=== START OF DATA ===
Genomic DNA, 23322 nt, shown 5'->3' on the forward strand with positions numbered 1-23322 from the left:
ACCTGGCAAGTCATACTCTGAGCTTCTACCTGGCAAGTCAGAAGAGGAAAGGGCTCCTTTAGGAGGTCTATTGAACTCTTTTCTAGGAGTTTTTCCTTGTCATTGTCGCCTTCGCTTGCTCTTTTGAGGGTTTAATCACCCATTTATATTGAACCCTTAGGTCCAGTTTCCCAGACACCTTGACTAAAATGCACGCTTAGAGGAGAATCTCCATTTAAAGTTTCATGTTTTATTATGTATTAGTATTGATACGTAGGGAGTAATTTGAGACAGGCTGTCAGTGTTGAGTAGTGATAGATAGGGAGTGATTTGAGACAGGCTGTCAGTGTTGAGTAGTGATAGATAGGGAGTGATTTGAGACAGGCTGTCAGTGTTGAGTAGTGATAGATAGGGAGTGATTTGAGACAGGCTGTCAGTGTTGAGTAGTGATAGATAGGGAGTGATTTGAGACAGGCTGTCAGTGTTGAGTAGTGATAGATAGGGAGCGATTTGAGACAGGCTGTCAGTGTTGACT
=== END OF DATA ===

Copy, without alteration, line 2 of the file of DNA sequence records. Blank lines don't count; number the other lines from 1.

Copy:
ACCTGGCAAGTCATACTCTGAGCTTCTACCTGGCAAGTCAGAAGAGGAAAGGGCTCCTTTAGGAGGTCTATTGAACTCTTTTCTAGGAGTTTTTCCTTGTCATTGTCGCCTTCGCTTGCTCTTTTGAGGGTTTAATCACCCATTTATATTGAACCCTTAGGTCCAGTTTCCCAGACACCTTGACTAAAATGCACGCTTAGAGGAGAATCTCCATTTAAAGTTTCATGTTTTATTATGTATTAGTATTGATACGTAGGGAGTAATTTGAGACAGGCTGTCAGTGTTGAGTAGTGATAGATAGGGAGTGATTTGAGACAGGCTGTCAGTGTTGAGTAGTGATAGATAGGGAGTGATTTGAGACAGGCTGTCAGTGTTGAGTAGTGATAGATAGGGAGTGATTTGAGACAGGCTGTCAGTGTTGAGTAGTGATAGATAGGGAGTGATTTGAGACAGGCTGTCAGTGTTGAGTAGTGATAGATAGGGAGCGATTTGAGACAGGCTGTCAGTGTTGACT